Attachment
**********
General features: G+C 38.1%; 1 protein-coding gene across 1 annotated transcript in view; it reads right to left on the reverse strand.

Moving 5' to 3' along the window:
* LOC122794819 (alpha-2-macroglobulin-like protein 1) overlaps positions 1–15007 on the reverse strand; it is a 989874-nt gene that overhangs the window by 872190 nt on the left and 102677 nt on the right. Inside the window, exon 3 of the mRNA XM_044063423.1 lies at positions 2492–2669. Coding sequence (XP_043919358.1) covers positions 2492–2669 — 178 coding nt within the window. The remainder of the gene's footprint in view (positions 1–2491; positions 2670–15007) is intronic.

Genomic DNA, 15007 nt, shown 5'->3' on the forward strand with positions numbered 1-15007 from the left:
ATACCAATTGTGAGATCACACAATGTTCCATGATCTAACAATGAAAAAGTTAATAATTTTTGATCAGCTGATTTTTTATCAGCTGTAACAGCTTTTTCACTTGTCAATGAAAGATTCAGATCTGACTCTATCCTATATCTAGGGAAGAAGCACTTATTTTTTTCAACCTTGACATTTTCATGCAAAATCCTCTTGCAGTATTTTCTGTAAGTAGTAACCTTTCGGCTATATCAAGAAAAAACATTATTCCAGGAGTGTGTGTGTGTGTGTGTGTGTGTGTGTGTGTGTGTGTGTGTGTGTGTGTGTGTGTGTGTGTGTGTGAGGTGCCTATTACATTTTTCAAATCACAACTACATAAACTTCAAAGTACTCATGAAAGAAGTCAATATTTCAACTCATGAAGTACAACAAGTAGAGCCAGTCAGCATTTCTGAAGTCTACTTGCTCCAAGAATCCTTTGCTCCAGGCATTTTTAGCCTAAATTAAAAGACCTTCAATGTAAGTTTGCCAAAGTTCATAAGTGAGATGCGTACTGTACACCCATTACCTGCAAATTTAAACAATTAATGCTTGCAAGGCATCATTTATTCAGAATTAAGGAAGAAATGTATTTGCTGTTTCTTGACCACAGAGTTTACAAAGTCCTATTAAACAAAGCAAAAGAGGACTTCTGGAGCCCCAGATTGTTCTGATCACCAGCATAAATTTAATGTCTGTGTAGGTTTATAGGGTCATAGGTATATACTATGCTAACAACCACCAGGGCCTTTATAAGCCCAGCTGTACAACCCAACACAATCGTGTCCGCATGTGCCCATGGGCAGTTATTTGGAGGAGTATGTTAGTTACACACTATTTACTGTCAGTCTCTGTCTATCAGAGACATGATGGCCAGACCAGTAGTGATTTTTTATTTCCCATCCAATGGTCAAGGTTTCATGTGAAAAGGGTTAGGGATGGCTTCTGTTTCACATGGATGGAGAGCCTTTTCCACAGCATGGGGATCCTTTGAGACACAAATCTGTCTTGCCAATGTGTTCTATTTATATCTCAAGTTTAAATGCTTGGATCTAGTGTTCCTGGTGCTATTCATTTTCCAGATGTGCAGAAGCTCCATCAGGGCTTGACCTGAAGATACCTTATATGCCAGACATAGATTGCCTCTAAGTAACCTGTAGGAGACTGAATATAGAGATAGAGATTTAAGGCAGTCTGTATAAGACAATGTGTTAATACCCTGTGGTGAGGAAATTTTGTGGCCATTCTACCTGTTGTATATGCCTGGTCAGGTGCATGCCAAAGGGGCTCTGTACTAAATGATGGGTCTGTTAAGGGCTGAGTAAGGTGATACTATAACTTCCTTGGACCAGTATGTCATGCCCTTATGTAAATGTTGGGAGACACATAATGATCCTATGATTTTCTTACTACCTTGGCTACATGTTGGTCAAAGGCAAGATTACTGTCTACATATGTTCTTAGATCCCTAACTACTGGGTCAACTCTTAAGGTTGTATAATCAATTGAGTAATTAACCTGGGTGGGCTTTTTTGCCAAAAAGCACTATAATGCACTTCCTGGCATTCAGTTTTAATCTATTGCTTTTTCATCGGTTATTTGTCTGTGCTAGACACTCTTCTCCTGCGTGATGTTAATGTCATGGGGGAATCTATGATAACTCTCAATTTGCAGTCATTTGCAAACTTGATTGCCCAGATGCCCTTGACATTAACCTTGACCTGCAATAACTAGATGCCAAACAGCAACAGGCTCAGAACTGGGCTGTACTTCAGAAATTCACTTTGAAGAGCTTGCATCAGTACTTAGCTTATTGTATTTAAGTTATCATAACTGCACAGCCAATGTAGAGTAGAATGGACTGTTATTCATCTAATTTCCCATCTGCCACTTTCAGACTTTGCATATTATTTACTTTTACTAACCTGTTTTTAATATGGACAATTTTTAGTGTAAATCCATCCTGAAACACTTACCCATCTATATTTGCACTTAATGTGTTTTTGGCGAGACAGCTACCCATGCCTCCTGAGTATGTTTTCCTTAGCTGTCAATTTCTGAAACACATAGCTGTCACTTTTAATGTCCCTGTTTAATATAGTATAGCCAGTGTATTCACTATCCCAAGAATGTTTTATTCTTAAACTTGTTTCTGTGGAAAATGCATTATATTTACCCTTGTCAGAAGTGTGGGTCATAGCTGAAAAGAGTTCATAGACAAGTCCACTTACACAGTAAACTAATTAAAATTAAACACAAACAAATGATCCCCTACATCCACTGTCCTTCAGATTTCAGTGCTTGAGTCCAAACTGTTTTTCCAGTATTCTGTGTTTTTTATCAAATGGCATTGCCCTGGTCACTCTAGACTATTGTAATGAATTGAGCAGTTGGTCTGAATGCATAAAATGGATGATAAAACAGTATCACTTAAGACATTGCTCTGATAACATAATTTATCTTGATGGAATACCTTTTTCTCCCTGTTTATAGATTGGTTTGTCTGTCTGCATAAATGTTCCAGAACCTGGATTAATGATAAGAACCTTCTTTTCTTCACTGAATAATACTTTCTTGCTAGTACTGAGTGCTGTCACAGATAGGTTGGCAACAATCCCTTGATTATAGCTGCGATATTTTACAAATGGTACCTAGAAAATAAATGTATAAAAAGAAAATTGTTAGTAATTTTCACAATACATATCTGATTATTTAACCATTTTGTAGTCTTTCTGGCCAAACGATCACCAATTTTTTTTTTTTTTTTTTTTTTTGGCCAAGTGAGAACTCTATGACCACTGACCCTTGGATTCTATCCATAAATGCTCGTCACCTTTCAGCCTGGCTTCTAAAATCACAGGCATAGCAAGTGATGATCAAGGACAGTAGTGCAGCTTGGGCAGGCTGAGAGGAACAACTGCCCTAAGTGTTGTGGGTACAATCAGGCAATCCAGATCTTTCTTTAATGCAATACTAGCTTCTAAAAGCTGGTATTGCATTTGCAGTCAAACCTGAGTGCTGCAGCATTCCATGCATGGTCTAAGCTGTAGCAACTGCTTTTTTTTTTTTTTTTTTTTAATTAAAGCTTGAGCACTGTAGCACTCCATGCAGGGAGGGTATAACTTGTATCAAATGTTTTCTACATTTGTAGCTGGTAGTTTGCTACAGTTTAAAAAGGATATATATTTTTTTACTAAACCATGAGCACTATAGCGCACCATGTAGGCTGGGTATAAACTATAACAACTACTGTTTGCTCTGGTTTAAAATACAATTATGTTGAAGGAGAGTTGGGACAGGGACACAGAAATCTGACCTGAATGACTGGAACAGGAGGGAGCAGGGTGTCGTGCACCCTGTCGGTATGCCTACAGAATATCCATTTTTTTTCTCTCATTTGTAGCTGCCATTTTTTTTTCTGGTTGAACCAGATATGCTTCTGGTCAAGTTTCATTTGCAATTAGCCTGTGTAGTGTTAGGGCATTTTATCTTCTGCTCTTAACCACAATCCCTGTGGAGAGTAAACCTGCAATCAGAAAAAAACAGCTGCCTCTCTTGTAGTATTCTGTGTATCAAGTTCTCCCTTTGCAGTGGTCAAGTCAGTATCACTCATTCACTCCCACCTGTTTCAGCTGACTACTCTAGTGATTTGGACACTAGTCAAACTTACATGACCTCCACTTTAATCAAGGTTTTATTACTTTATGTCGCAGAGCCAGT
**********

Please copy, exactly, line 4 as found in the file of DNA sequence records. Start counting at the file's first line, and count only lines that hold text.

Genomic DNA, 15007 nt, shown 5'->3' on the forward strand with positions numbered 1-15007 from the left: